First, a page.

I just lost an argument, and I lost it fair and square.
Several times in this column I have stated that Apple Computers encourage a campaign of false and misleading advertising by stating that “Macs don’t get PC viruses.” If you examine that claim from a strictly legalistic perspective, I admit it is technically a true statement. Macs don’t get PC viruses - Macs get Mac viruses!
When discussing the subject of computer viruses today, it is only a matter of time before somebody either expresses confusion over or gets pedantic about the correct usage of the word “virus.” It is difficult enough to discuss this technical subject of computer security, and for everyone to agree on the nature of the problem, without having the discussions derailed by specious quibbling over semantics.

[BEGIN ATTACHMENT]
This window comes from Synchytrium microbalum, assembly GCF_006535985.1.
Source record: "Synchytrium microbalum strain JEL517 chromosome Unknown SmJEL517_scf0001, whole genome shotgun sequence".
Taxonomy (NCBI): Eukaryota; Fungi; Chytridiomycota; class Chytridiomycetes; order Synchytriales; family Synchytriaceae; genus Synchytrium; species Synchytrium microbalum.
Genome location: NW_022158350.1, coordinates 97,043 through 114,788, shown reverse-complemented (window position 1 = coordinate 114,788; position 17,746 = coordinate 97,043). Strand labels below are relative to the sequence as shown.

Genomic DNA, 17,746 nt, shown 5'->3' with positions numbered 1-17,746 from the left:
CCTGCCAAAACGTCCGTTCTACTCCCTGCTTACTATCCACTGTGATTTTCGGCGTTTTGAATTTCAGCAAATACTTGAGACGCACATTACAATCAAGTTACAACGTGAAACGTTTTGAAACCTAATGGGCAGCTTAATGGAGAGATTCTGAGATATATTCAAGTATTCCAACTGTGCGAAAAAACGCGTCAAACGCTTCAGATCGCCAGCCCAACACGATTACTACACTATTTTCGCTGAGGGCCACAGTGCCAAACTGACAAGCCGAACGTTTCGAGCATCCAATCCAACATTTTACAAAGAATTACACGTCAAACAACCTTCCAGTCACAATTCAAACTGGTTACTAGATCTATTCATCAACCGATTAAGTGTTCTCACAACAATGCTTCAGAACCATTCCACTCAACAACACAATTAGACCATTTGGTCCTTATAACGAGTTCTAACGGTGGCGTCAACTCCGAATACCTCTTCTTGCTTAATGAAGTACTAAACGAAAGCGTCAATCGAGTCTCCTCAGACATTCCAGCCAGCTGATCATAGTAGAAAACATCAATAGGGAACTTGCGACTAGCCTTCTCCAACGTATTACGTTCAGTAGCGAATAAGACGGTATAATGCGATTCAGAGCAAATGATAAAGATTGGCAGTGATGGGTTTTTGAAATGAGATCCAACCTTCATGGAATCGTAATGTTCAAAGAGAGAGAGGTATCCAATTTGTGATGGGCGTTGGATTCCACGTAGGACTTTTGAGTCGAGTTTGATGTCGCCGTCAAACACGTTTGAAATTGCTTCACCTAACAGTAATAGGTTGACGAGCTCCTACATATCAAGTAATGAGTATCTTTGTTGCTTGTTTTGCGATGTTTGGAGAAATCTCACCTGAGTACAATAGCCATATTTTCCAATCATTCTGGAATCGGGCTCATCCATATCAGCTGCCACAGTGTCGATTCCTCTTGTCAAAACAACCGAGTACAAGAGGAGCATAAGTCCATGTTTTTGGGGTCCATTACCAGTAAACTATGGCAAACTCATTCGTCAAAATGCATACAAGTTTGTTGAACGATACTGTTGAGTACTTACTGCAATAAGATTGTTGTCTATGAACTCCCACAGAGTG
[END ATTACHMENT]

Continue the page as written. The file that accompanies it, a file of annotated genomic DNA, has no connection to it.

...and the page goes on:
In vernacular usage, the word “virus” has become a catch-all for any and all kinds of malware, trojan, spyware, keystroke logger, root kit, exploit, worm, hijack, and yes, even viruses. Strictly speaking a computer virus is defined as an infection that is self replicating. The “Elk Cloner” virus back in 1981 was such a virus, or to be specific; it was an Apple virus. The recent Mac “virus,” Flashback, is technically a trojan or drive-by install and not a virus.